Detail of the Pabst wedding gown, showing hand crocheted lace trim.

The wedding gown provides an historical link to the family of John Purtell, and in particular, his son Maurice. The Purtell family was also a founding pioneer family in the Germanton district, with connections to both agricultural and commercial interests of the area.

The wedding gown is provenanced and in good original condition and is of historic significance as an object directly related to the family of Johan Christopher Pabst, and in particular, his daughter, Mary Gertrude.

Worn by Mary Gertrude Pabst at her marriage to Maurice Purtell in 1875, the gown provides a tangible link to the nineteenth century fashion and retailing industry, both overseas and in Australia. The wedding gown is also a historically significant object in the interpretation of wedding rituals of the nineteenth century, particularly among German migrants.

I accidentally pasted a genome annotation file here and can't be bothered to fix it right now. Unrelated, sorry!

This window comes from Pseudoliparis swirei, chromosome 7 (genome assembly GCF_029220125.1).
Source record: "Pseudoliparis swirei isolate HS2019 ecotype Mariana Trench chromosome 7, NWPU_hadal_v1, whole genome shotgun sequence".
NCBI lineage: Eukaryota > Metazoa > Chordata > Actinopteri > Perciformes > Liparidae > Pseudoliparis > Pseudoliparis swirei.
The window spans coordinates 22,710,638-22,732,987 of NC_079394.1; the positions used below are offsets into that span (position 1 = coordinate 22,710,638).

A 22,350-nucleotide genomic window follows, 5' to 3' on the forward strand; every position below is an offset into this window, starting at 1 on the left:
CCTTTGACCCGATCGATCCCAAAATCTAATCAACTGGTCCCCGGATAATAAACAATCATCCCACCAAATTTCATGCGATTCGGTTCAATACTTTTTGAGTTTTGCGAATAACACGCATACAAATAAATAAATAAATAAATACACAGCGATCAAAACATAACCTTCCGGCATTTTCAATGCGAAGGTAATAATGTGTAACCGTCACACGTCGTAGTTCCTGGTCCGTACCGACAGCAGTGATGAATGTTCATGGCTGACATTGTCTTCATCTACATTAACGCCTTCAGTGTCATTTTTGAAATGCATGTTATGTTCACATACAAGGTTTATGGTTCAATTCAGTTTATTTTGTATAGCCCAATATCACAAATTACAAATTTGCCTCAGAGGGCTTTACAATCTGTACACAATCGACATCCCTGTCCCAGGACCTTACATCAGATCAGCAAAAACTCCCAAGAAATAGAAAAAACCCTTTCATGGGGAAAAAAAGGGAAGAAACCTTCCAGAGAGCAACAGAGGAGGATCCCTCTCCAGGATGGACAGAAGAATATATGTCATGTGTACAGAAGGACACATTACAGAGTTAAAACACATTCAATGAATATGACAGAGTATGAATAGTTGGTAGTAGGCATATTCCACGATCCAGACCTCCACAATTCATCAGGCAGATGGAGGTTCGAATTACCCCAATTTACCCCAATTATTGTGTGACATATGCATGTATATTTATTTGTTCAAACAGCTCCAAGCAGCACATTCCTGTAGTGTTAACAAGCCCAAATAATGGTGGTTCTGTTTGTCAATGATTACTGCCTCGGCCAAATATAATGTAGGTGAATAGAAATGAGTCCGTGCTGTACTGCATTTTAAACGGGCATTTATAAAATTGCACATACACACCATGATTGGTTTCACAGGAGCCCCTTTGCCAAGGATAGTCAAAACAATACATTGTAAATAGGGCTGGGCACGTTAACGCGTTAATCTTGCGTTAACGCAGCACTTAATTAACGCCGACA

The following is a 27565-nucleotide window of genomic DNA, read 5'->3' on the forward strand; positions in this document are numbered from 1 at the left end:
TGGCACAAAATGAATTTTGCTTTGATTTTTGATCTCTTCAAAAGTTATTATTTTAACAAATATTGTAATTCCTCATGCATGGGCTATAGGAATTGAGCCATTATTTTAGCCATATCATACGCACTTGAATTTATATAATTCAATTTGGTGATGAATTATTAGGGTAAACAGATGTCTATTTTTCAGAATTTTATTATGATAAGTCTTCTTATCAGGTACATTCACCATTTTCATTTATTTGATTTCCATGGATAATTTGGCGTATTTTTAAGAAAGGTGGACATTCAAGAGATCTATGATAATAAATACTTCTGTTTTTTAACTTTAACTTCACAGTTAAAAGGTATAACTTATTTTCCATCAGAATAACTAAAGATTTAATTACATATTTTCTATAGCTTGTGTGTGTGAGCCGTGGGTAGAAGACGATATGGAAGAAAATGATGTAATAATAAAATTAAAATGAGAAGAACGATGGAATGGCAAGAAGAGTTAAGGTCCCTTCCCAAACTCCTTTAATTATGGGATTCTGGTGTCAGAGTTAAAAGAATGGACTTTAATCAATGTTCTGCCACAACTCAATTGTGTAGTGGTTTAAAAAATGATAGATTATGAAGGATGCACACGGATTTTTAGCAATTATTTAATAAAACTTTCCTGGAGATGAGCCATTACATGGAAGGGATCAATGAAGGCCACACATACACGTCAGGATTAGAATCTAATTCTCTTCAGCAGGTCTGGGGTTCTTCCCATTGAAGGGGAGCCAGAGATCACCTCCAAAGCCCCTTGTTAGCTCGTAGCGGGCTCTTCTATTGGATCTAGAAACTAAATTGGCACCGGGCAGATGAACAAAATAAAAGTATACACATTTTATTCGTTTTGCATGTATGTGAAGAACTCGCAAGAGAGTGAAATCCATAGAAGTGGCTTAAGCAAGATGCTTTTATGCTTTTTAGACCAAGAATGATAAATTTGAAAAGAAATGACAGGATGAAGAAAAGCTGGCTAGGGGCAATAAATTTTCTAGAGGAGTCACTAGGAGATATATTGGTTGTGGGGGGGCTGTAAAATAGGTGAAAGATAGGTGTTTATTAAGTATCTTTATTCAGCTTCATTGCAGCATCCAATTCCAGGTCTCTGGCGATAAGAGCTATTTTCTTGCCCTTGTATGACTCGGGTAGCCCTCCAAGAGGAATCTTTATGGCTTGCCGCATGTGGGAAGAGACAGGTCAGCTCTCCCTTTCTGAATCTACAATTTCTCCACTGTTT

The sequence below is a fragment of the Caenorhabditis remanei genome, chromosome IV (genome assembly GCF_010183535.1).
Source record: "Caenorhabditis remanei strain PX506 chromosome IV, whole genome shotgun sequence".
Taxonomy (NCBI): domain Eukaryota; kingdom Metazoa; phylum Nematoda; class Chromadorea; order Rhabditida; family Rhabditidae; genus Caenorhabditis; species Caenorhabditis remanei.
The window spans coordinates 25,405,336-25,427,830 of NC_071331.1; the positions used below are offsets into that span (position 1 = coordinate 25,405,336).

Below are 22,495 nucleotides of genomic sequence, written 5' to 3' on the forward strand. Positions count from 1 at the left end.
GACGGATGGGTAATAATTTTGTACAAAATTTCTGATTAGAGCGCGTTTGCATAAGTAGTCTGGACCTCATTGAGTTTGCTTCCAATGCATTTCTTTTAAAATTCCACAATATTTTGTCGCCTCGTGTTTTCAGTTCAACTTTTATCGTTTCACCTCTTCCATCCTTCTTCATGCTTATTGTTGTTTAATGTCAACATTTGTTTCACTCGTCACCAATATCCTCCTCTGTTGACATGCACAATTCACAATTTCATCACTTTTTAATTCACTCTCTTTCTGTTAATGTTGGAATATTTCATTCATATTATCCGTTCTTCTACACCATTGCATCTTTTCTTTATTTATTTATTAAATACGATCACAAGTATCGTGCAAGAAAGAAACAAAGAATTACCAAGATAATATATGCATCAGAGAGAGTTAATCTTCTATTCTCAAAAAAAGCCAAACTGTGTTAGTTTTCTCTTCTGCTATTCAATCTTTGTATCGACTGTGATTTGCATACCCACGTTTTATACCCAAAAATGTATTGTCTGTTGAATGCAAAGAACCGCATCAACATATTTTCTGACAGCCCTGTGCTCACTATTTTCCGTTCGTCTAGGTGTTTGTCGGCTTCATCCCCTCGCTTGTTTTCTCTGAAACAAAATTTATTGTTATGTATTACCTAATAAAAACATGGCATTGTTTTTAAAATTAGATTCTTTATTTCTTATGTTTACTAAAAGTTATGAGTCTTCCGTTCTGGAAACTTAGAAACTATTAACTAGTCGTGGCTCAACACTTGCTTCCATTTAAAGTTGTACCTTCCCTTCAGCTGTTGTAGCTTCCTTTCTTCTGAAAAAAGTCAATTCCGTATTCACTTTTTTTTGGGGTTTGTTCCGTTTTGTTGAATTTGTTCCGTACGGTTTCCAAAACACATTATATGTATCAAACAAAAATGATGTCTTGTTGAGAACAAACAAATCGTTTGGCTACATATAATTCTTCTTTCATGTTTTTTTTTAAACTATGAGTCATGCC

1 www.aaco.com.au/html/history.htm Australian Agricultural Company.
2 Carnegie, M 1973, Friday Mount. First Settlement at Holbrook and the South-Western Slopes of New South Wales Hawthorn Press Pty. Ltd. Melbourne.
3 ibid.
4 Hartwig Family History.
5 Hartwig Family History.
6 Maynard, M 1994, Fashioned From Penury. Dress As Cultural Practice in Colonial Australia Cambridge University Press, Cambridge.
7 ibid.

Written by Annette Brown
Museum of the Riverina
February 2006

Edited by Stephen Thompson
Migration Heritage Centre
November 2006 – updated 2011

Crown copyright 2006©